By Ron Lora
Yesterday (April 30) was Arbor Day (celebrated in Ohio on the last Friday in April) and several members of the Swiss Community Historical Society planted Beech, Red Oak, Elm and Sugar Maple trees at the Swiss Homestead northwest of Bluffton. Our mission was to put in trees that were common in the community when Christian and Barbara Schumacher built what was then (1843) the second frame house between Bluffton and Pandora.
In town, a week earlier, the Bluffton Tree Commission planted several small trees and shrubs at the Eugene and Evelyn Benroth Memorial Bridge to celebrate Arbor Day and to honor the parents of Beverly Benroth Amstutz and Janette Benroth Reinecke, who joined with other planters.
Low-key events to be sure, befitting an important though quiet tradition, but it provides an opportunity to examine the life and thought of the holiday~Ac^a'not^a"cs founder. Much is known about J. Sterling Morton, though he is seldom mentioned in public discourse. For several decades Morton was a distinguished Nebraska statesman who served the territory (later the state) as conservationist, newspaper editor and booster, and the nation as U.S. secretary of agriculture.
Born in New York in 1832 and raised in Michigan, Sterling Morton on the October day of his wedding in 1854 set out with his bride to make his fortune in the Nebraska Territory. Shortly after arriving, he bought a quarter section of land west of Nebraska City for $200 from the man who had preempted it from the government.
Living in a small log house, he supervised the construction of a four-room frame house. Several remodelings through the decades produced Arbor Lodge, the stately mansion that today stands on the same parcel of land on the subhumid prairie, a monument to one of our most devoted conservationists. For those who believe vacations can also be educational, it is worth a traveler~Ac^a'not^a"cs visit to Arbor Lodge.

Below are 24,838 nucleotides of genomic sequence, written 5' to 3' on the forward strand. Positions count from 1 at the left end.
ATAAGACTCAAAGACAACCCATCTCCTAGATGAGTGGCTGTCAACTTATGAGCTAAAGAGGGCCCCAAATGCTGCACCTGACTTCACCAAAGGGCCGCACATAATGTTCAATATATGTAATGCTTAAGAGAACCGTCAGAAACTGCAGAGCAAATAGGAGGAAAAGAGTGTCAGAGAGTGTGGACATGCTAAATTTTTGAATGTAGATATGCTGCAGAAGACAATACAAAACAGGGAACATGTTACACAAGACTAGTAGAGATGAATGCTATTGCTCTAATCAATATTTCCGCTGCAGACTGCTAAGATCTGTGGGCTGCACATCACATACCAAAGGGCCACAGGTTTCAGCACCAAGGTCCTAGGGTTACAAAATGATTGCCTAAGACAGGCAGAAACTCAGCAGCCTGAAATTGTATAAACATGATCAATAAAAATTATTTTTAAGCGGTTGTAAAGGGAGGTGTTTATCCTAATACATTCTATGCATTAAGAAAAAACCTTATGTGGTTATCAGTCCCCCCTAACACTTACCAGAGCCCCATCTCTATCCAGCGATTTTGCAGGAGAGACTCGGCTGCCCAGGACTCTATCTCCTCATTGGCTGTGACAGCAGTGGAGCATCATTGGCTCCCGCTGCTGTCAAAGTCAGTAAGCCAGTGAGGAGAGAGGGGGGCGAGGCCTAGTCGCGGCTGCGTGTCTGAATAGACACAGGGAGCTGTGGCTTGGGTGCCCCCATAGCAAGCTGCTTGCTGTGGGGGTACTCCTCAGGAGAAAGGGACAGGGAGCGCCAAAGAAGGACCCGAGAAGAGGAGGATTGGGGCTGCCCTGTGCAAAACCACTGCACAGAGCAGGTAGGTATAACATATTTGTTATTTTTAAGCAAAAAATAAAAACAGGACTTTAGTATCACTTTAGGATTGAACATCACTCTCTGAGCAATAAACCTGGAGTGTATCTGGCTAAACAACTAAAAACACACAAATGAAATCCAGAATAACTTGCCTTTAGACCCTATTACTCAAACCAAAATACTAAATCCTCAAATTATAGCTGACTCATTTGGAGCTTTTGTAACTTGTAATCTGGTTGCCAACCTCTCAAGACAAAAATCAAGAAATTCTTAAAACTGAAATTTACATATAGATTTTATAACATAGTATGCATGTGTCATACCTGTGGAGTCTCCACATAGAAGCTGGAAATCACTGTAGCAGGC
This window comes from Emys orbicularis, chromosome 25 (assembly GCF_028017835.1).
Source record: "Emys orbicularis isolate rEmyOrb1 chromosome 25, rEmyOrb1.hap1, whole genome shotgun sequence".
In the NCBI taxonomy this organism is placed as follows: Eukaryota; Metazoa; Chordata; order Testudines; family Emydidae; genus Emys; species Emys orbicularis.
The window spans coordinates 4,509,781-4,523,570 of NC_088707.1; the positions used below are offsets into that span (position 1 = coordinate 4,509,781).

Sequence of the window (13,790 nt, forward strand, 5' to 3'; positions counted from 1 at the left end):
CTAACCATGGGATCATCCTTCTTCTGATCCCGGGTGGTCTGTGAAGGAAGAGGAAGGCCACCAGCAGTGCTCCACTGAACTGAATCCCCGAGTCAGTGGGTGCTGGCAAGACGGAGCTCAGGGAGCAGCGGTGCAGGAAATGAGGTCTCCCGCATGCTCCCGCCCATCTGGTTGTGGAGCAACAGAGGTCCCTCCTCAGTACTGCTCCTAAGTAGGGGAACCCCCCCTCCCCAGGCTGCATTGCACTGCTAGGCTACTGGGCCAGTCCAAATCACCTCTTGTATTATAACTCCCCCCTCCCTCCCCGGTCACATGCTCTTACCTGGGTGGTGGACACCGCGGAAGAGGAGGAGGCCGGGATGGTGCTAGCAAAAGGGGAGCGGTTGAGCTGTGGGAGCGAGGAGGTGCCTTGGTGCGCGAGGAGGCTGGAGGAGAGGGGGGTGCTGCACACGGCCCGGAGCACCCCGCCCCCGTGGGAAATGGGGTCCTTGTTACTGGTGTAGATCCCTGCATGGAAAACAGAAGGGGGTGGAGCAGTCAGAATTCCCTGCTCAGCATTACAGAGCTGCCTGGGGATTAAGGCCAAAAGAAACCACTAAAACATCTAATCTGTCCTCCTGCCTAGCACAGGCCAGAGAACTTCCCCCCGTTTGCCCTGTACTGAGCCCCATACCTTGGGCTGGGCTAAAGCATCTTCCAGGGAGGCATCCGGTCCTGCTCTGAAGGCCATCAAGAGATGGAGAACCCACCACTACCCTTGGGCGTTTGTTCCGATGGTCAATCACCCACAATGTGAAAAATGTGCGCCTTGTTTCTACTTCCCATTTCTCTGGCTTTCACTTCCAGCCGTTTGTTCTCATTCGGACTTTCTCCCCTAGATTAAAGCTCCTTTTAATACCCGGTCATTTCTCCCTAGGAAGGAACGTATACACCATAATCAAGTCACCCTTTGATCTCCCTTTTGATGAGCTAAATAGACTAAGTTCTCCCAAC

Morton~Ac^a'not^a"cs work in agriculture, arboriculture, and horticulture made him a worthy candidate to head the young U.S. Department of Agriculture. He served at President Grover Cleveland~Ac^a'not^a"cs request from 1893 to 1897, the first person from west of the Missouri River to hold a cabinet position.
Among the creative achievements for which Morton is best known was his crusade to plant trees. There is a quiet drama in seeing the conservative young man take a grand risk, leaving settled society for a largely treeless section of the old Louisiana Purchase with few signs of successful settlement, preparing to improve the environment for future generations.
Having played in the Michigan woods as a child, the pioneer settler stood aghast at the barrenness of the prairies. Although he came to love the expanse of the western horizon, there were moments in the early years when it was touch-and-go whether the psychological and aesthetic losses occasioned by the windswept landscape would drive him to heed his father~Ac^a'not^a"cs advice and return home.
Other settlers in the prairie states cared deeply about trees and forests, and territorial legislatures added their encouragement, but it was Morton~Ac^a'not^a"cs resolution in 1872 that established Arbor Day in Nebraska. Later, when the holiday was recognized throughout the country, his birthday (April 22) would become the official date of recognition, the special day each year devoted to planting trees. (Today we celebrate Earth Day on the old Arbor Day date.)
On the first Arbor Day ~Ac^a'not^aEURoe a splendid moment in American conservation history ~Ac^a'not^aEURoe Nebraskans planted a million trees. To settle it in our collective memory, Morton wrote: ~Ac^a'notA"Trees grow in time~Ac^a'not^A|.The rain and sunshine and seasons will be his partners, just as genially and gently as they will be those of any millionaire, and will make the trees planted by the poor man grow just as grandly and beautifully as those planted by the opulent~Ac^a'not^A|.There is a true triumph in the unswerving integrity and genuine democracy of trees, for they refuse to be influenced by money or social position and thus tower morally, as well as physically, high above Congressmen and many other patriots of this dollaring age.~Ac^a'not^A